Welcome Cristin! Thank you for visiting and sharing your covers for the Titan Series.
Thanks for having me. I’m always in awe of cover artists and designers. I can see a story in my head and let it unfold on paper, but when it comes to art and design, I’m clueless with only ideas that a professional designer must piece together.
My motto is: Higher Stakes. Hotter Action. I write intense romantic suspense, and my debut Titan series will release in October with five titles: WINTERS HEAT, GARRISON’S CREED, WESTIN’S CHASE, CHASED, and GAMBLED.
Let’s jump into some questions!
Did you know what you wanted the cover to look like when you started the design process?
My confession: I absolutely judge a book by its cover. If I love the cover and the blurb reads like something I might not be into, I will probably still buy the book. That’s a great thing, I’ve found new favorite authors that way.
Back track a few weeks ago, I had a vague idea of what I wanted to accomplish with my covers—consistent and recognizable. Then I walked away from RWA’s national conference with specific details in mind. How I wanted my name, where I wanted the title, how I wanted the model to look. Check out the recording’s from RWA’s self-publish track. The speakers were incredible and very specific in their ideas and suggestions.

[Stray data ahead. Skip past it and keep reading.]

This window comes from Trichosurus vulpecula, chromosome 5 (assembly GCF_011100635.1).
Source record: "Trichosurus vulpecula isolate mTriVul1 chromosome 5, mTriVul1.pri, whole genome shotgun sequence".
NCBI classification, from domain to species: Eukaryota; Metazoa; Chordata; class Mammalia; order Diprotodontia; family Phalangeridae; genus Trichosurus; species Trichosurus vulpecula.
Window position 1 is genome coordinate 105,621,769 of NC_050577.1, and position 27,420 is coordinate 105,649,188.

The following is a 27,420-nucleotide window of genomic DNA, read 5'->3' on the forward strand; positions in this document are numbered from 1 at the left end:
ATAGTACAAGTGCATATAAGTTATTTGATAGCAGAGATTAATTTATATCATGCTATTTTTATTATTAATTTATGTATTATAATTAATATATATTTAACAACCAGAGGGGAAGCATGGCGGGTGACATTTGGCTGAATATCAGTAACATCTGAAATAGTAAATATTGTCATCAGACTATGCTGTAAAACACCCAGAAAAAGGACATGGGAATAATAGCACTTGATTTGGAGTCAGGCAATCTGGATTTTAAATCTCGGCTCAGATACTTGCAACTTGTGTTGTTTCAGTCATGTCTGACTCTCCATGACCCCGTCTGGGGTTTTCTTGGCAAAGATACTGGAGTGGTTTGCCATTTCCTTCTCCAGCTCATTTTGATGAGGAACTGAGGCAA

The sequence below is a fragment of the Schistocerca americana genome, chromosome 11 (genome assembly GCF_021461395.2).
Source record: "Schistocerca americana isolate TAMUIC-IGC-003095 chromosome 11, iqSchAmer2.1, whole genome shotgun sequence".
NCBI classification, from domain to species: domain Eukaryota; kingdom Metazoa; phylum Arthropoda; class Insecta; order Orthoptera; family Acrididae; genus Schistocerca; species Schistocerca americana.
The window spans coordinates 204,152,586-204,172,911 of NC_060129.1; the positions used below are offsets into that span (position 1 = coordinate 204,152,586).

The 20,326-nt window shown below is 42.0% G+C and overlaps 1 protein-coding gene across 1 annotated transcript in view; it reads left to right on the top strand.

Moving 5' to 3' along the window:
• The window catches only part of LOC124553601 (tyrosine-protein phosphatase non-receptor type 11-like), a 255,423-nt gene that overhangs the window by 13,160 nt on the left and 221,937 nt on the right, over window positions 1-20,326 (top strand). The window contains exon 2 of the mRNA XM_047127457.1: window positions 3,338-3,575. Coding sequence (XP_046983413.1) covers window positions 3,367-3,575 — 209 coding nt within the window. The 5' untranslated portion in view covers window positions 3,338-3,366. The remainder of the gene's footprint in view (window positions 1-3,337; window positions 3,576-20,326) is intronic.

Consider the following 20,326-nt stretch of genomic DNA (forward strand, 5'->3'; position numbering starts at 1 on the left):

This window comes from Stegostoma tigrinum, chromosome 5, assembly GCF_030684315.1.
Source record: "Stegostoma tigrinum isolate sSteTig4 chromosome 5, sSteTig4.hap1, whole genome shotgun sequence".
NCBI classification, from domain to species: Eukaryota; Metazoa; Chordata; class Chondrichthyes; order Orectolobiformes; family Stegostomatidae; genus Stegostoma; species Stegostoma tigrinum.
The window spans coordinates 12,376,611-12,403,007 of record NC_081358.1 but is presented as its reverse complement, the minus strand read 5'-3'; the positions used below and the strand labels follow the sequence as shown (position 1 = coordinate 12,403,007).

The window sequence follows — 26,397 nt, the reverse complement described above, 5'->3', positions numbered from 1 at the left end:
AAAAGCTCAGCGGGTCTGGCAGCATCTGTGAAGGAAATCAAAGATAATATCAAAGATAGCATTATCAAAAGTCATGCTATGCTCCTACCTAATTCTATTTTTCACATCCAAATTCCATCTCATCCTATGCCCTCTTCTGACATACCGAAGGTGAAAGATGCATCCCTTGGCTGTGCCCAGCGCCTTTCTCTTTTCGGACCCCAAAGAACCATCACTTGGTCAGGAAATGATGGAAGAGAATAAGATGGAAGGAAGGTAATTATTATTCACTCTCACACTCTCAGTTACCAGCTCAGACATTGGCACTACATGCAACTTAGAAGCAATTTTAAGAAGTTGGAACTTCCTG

So, I had ideas of what worked from various authors and from wandering the aisles at bookstore, but no way of knowing how they’d looked in one compilation. That’s where I started. A lot of idea, a few basic requirements, and no clue if it’d look like some weirdo, quilted collage.
What kinds of questions did your cover designer ask before he/she began working?
Kim Killion of Hot Damn Designs did my Titan series covers. She had a detailed questionnaire: genre, feel of the story, details about the hero and heroine, places the novel visited, if I wanted a couple or just one of my H/h on the cover.
How many revisions did you ask for before you were satisfied with the result?
The first cover, we played back and forth about three or four times to get the set up right on my name, the spine, the wording. For the second and third covers, we played with some different coloring options, and the fourth and fifth covers were exactly what I wanted. She was easy to work with when I changed cover models on the second book and had concerns about the background image for the third. Also, she suggested changing the model for the third cover. It was a great suggestion and I took it. We were both open to playing around to accomplish my goal.